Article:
|CN103021809A *||Dec 3, 2012||Apr 3, 2013||天津中环领先材料技术有限公司||Drop type method for removing silicon dioxide on edge of silicon wafer|
|DE102009043482A1 *||Sep 30, 2009||Mar 24, 2011||Nanya Technology Corporation||Ein Halbleiterfertigungsprozess mit dazugehörigem Apparat|
|DE102009043482B4 *||Sep 30, 2009||Sep 11, 2014||Nanya Technology Corporation||Ein Halbleiterfertigungsprozess mit dazugehörigem Apparat|
|WO2015092254A1 *||Dec 15, 2014||Jun 25, 2015||Commissariat A L'energie Atomique Et Aux Energies Alternatives||Process for fabricating a handle wafer intended to be temporarily bonded to a substrate|
|U.S. Classification||438/692, 451/285, 257/E21.244, 451/287|
|International Classification||H01L21/3105, H01L21/00|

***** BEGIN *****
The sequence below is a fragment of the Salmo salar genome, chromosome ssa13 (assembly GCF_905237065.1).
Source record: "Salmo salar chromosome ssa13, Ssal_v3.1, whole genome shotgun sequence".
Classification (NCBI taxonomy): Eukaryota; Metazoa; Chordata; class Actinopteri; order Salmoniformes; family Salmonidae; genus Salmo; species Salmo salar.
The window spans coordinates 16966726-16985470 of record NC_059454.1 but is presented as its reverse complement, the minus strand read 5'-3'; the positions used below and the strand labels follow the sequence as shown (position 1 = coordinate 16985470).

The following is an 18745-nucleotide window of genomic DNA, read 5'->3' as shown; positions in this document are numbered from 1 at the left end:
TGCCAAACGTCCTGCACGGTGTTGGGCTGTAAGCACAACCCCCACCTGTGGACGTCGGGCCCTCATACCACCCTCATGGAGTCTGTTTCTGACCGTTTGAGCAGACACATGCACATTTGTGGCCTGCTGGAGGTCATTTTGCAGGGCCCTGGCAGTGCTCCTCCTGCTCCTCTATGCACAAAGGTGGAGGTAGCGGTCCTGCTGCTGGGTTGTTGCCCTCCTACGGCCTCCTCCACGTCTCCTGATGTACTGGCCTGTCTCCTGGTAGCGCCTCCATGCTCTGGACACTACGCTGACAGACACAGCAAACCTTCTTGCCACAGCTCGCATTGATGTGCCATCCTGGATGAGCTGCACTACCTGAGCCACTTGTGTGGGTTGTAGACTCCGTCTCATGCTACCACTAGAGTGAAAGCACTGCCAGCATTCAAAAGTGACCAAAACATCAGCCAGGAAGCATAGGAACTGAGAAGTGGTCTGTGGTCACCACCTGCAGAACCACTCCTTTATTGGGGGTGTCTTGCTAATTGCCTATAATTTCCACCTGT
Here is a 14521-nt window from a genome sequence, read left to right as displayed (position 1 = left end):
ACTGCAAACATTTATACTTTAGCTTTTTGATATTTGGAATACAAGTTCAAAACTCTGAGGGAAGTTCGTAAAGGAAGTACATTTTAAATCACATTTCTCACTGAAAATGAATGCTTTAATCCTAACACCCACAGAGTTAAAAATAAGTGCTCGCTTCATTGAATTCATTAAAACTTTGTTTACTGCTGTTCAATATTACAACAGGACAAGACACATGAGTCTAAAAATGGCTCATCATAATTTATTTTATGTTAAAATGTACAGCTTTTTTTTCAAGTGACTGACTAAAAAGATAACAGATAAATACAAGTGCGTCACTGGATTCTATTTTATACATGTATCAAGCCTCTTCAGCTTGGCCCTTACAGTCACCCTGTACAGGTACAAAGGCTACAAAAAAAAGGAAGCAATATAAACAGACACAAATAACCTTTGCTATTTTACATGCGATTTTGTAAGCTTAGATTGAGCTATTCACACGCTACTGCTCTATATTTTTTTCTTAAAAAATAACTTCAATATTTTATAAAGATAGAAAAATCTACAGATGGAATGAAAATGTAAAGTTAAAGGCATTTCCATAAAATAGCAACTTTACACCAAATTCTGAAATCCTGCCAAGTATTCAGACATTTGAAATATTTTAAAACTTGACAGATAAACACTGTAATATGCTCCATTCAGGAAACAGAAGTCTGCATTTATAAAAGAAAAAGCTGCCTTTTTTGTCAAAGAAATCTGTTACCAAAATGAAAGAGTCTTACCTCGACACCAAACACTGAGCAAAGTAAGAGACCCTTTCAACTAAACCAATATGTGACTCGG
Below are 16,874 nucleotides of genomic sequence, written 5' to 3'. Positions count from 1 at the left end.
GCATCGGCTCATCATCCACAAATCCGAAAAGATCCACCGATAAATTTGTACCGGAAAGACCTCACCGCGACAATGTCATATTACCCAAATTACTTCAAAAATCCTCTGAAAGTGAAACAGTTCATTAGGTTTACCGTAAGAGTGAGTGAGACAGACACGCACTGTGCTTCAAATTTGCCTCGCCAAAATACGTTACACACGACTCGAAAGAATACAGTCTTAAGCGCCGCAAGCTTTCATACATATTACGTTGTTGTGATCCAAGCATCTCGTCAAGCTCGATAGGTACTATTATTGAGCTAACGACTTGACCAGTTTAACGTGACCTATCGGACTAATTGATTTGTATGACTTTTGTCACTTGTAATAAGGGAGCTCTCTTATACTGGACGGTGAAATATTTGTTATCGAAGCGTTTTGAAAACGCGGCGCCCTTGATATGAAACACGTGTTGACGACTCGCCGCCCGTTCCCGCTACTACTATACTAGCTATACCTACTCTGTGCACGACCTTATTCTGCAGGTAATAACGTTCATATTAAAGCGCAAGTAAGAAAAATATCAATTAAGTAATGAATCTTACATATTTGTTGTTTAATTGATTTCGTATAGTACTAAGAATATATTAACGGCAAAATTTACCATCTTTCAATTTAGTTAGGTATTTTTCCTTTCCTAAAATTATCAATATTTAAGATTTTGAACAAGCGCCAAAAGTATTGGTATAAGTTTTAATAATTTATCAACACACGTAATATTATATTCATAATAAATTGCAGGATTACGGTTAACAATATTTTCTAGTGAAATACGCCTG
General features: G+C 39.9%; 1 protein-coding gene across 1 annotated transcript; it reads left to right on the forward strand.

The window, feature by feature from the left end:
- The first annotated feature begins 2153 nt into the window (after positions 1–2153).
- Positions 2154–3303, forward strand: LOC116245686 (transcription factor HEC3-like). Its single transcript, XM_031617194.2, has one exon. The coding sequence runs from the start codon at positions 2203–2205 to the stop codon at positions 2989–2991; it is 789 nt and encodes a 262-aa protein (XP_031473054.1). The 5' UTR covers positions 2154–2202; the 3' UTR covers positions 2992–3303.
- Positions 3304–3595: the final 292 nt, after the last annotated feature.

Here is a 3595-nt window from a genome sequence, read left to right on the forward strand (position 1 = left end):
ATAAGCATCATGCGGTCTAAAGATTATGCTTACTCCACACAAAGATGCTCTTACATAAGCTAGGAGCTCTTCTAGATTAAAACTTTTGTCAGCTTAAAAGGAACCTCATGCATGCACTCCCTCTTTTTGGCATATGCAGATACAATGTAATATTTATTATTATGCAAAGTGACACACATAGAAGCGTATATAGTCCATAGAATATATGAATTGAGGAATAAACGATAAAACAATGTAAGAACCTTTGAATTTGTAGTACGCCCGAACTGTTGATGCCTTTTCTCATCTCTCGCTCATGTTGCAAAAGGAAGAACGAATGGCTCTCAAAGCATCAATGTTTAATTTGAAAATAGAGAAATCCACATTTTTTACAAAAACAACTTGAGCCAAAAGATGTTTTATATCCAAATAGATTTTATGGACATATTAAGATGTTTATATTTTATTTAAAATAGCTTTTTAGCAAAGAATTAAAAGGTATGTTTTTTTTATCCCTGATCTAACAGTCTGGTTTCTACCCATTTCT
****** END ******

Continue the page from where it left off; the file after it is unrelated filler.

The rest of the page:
|Cooperative Classification||H01L21/31053, H01L21/6708|
|European Classification||H01L21/67S2D8W4, H01L21/3105B2|
|Feb 11, 1998||AS||Assignment|
Owner name: INTERNATIONAL BUSINESS MACHINES CORPORATION, NEW Y
Free format text: ASSIGNMENT OF ASSIGNORS INTEREST;ASSIGNORS:JONES, BRADLEY P.;SARDESAI, VIRAJ Y.;REEL/FRAME:008991/0983;SIGNING DATES FROM 19980202 TO 19980203
|Sep 25, 2003||FPAY||Fee payment|
Year of fee payment: 4
|Oct 17, 2007||FPAY||Fee payment|
Year of fee payment: 8
|Apr 23, 2012||REMI||Maintenance fee reminder mailed|
|Aug 16, 2012||FPAY||Fee payment|
Year of fee payment: 12
|Aug 16, 2012||SULP||Surcharge for late payment|
Year of fee payment: 11
|Sep 3, 2015||AS||Assignment|
Owner name: GLOBALFOUNDRIES U.S. 2 LLC, NEW YORK
Free format text: ASSIGNMENT OF ASSIGNORS INTEREST;ASSIGNOR:INTERNATIONAL BUSINESS MACHINES CORPORATION;REEL/FRAME:036550/0001
Effective date: 20150629
|Oct 5, 2015||AS||Assignment|
Owner name: GLOBALFOUNDRIES INC., CAYMAN ISLANDS
Free format text: ASSIGNMENT OF ASSIGNORS INTEREST;ASSIGNORS:GLOBALFOUNDRIES U.S. 2 LLC;GLOBALFOUNDRIES U.S. INC.;REEL/FRAME:036779/0001
Effective date: 20150910